With everything that went on over the weekend, it seems China has some bigger fish to fry than worrying about what happened at a baseball game, but there are some definite concerns that seem to be coming forth from the preseason game between the Dodgers and the Padres at Beijing's Wukesong Stadium this past weekend.
Those in attendance were a bit surprised by the way security handled things and there were major complaints from Korean player Chan Ho Park, who wasn't allowed to sign autographs for fans, some who even came from Korea to see him play. This isn't necessarily due to heavy handed security, though in some case it might be, but just that Chinese don't really "get" the idea of autographs. Whenever sports stars come to China, security is extremely tight and, to some, possibly excessive. I still remember in 2003 when Real Madrid came to Beijing (Beckham's first game for them). The members of the Chinese squad that was to face them walked around the Beijing Hotel lobby barely recognized. When Real Madrid's bus pulled up though, police came out from every possible direction to surround the bus and keep fans back.
The Chinese fear an embarrassing failure in security when foreign celebrities come to China, so they go over the top. Those who have been in China for awhile and have attended such events understand this, those that haven't may have a harder time comprehending. Thus, there is a very critical article in the LA Times today talking about China's "security issues".
First, the author who most likely was in China for the first time and didn't get to see much of the city refers to "spending the last several days in high-security Beijing" and "walk around Beijing, a place teeming now with police and soldiers." The author probably didn't realize the national government was holding very "important" meetings and that security is very high during these meetings. One would hope Beijing doesn't present such an open show of security during the Olympics, but only time will tell.
He also doesn't understand the "Chinese way" that I talk about above and so is intimidated when: "the "hidden" cameras, the stern-faced police, soldiers and security guards that seemed to be everywhere. By my count, 67 of them stood outside the Dodgers' clubhouse after the game Sunday." The "hidden" cameras thing is what gets me, cameras in China are big and impossible to miss, not like the growing number of cameras in the US or those in the UK, which has the most watched population in the world.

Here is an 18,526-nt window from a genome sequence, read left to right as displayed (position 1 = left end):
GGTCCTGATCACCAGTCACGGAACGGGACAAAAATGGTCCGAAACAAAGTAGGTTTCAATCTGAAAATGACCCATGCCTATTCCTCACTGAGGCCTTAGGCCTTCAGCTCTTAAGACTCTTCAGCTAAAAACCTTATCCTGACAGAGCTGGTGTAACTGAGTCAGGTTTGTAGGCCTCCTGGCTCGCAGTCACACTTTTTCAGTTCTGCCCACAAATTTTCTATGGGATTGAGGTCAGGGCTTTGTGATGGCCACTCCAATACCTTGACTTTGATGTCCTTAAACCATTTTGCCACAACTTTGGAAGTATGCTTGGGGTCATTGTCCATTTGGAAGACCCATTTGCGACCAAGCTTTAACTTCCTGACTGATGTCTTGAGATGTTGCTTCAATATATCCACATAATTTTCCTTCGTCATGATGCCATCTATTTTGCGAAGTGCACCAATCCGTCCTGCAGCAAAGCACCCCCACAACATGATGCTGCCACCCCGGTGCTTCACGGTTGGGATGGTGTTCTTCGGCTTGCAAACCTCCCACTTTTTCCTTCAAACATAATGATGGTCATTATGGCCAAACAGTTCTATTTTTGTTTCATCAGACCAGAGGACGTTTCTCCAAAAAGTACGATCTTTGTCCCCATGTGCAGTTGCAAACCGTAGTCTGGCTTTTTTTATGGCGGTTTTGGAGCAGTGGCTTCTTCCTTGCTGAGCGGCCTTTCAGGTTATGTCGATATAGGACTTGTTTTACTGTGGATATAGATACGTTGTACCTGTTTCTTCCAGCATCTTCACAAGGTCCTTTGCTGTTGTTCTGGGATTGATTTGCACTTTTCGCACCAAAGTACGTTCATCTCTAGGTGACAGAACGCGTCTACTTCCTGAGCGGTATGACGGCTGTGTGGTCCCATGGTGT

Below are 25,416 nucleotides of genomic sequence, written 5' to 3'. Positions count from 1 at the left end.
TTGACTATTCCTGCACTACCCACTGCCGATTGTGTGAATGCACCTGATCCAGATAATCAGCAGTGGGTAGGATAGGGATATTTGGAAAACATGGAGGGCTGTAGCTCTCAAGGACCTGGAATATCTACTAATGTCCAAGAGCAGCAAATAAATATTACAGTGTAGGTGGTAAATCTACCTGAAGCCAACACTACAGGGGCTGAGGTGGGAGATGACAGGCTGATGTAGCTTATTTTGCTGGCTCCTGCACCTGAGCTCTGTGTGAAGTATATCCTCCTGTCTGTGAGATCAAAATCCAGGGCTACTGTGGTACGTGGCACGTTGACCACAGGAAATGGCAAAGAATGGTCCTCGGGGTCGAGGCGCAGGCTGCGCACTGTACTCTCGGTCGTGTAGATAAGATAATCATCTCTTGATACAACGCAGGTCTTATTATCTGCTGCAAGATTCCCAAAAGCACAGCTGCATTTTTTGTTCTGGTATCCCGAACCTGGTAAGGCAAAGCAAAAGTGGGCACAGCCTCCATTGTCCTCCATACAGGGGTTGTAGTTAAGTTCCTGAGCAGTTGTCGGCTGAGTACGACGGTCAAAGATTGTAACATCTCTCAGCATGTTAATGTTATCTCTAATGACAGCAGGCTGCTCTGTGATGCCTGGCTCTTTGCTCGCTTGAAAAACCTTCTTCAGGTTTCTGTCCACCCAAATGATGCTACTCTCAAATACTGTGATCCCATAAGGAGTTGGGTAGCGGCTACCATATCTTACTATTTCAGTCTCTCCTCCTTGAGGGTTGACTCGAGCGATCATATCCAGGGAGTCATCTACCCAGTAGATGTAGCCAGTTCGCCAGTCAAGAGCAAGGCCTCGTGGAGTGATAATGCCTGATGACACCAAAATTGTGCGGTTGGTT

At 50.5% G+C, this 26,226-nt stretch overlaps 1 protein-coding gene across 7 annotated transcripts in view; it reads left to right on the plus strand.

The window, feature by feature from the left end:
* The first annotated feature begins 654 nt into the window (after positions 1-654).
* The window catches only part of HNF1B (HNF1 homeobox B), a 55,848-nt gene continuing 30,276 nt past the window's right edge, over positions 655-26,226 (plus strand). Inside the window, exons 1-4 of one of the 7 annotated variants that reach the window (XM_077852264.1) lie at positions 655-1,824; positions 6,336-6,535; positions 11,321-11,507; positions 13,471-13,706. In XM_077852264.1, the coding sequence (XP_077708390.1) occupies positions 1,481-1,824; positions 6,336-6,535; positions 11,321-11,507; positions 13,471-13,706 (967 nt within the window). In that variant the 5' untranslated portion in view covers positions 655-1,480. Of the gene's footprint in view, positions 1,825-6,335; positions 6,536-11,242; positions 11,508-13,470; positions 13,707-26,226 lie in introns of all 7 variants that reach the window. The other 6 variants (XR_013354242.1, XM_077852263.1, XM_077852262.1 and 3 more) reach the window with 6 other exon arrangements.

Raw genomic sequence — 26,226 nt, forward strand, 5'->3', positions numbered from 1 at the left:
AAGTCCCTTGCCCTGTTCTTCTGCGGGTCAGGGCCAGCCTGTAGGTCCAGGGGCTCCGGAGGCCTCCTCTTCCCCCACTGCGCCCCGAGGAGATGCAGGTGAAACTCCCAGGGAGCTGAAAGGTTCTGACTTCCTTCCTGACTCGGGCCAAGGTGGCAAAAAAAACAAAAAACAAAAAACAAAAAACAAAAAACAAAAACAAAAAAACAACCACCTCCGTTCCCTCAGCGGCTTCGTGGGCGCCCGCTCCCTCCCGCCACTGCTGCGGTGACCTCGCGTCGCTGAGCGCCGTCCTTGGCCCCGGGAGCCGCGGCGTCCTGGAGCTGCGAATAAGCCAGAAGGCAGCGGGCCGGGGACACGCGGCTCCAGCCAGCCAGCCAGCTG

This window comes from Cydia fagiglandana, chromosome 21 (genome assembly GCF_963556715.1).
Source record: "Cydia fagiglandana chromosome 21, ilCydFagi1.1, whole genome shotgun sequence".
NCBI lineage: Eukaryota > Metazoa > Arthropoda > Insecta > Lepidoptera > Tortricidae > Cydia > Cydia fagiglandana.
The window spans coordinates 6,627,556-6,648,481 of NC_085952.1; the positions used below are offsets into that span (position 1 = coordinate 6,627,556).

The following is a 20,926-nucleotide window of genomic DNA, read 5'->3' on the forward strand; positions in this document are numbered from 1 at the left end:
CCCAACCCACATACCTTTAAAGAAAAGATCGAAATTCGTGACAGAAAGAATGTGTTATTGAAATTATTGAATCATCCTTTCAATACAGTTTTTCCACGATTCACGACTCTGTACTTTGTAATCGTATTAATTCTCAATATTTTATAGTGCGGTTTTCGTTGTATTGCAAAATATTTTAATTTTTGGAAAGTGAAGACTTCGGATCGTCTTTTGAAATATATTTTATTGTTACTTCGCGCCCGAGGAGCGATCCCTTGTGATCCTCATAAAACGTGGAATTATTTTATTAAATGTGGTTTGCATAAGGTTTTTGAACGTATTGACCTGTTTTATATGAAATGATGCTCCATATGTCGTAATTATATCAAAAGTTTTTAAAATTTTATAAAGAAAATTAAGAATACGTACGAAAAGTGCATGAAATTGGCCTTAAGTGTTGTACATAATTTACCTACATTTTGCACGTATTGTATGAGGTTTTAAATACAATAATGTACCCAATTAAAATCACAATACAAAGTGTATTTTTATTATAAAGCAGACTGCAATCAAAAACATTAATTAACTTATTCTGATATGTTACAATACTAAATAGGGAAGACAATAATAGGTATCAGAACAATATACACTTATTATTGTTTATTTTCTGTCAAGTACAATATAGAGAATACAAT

The line that follows that paragraph though, is the nightmare: "Of course, this was because of the unrest linked to Tibet. [emphasis added]" Umm, really? Why was there security out the wazoo last week when Beckham came to Shanghai with the LA Galaxy? What about the famous clip from the Andy Lau concert in Chengdu, in which the singer gets into a fight with his own concert security team?
A huge security presence like what is typically seen when sports stars or celebrities make their way to China would be off-putting during the Olympics, but at the same time, China's security fears, especially for THE OLYMPICS, the culmination of so much joy and concern, could mean an even greater security presence. China really needs to figure out a way to balance the two issues or people like Mr. Streeter, your average sports writer and other regular people, will return to their home countries and share opinions more damning than any politician or human rights organization could present.
This would appear to be a very important PR issue in the leadup to the games and how China decides to go on the security issue could go a long way in determining if these Olympics are a great success or not.